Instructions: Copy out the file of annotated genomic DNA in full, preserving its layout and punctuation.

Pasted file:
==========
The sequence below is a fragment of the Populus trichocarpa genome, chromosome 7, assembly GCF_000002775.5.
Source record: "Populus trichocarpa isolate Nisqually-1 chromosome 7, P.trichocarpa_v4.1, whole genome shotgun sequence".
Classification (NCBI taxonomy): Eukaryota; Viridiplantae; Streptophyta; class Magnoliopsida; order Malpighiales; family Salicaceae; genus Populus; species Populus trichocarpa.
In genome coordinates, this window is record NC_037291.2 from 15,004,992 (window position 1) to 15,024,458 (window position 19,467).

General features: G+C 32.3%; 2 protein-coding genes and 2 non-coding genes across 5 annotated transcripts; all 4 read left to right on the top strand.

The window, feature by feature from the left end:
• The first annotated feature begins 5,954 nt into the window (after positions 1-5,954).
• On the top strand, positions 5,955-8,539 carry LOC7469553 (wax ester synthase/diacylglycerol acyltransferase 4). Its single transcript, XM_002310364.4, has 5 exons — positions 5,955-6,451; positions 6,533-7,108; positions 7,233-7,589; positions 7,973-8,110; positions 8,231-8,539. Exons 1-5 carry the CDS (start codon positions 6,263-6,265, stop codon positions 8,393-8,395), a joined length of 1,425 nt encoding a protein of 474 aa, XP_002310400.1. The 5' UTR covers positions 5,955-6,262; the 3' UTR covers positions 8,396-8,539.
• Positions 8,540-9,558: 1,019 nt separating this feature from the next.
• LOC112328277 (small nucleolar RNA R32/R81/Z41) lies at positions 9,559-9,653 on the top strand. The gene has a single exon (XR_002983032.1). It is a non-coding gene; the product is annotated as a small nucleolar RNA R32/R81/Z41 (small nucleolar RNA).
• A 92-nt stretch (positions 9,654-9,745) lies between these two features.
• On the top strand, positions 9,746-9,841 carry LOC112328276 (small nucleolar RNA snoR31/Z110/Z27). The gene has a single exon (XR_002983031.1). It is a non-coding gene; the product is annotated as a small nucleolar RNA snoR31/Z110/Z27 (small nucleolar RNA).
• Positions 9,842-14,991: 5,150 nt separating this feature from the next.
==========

The sequence below is a fragment of the Populus trichocarpa genome, chromosome 7, assembly GCF_000002775.5.
Source record: "Populus trichocarpa isolate Nisqually-1 chromosome 7, P.trichocarpa_v4.1, whole genome shotgun sequence".
Classification (NCBI taxonomy): Eukaryota; Viridiplantae; Streptophyta; class Magnoliopsida; order Malpighiales; family Salicaceae; genus Populus; species Populus trichocarpa.
In genome coordinates, this window is record NC_037291.2 from 15,004,992 (window position 1) to 15,024,458 (window position 19,467).

General features: G+C 32.3%; 2 protein-coding genes and 2 non-coding genes across 5 annotated transcripts; all 4 read left to right on the top strand.

The window, feature by feature from the left end:
• The first annotated feature begins 5,954 nt into the window (after positions 1-5,954).
• On the top strand, positions 5,955-8,539 carry LOC7469553 (wax ester synthase/diacylglycerol acyltransferase 4). Its single transcript, XM_002310364.4, has 5 exons — positions 5,955-6,451; positions 6,533-7,108; positions 7,233-7,589; positions 7,973-8,110; positions 8,231-8,539. Exons 1-5 carry the CDS (start codon positions 6,263-6,265, stop codon positions 8,393-8,395), a joined length of 1,425 nt encoding a protein of 474 aa, XP_002310400.1. The 5' UTR covers positions 5,955-6,262; the 3' UTR covers positions 8,396-8,539.
• Positions 8,540-9,558: 1,019 nt separating this feature from the next.
• LOC112328277 (small nucleolar RNA R32/R81/Z41) lies at positions 9,559-9,653 on the top strand. The gene has a single exon (XR_002983032.1). It is a non-coding gene; the product is annotated as a small nucleolar RNA R32/R81/Z41 (small nucleolar RNA).
• A 92-nt stretch (positions 9,654-9,745) lies between these two features.
• On the top strand, positions 9,746-9,841 carry LOC112328276 (small nucleolar RNA snoR31/Z110/Z27). The gene has a single exon (XR_002983031.1). It is a non-coding gene; the product is annotated as a small nucleolar RNA snoR31/Z110/Z27 (small nucleolar RNA).
• Positions 9,842-14,991: 5,150 nt separating this feature from the next.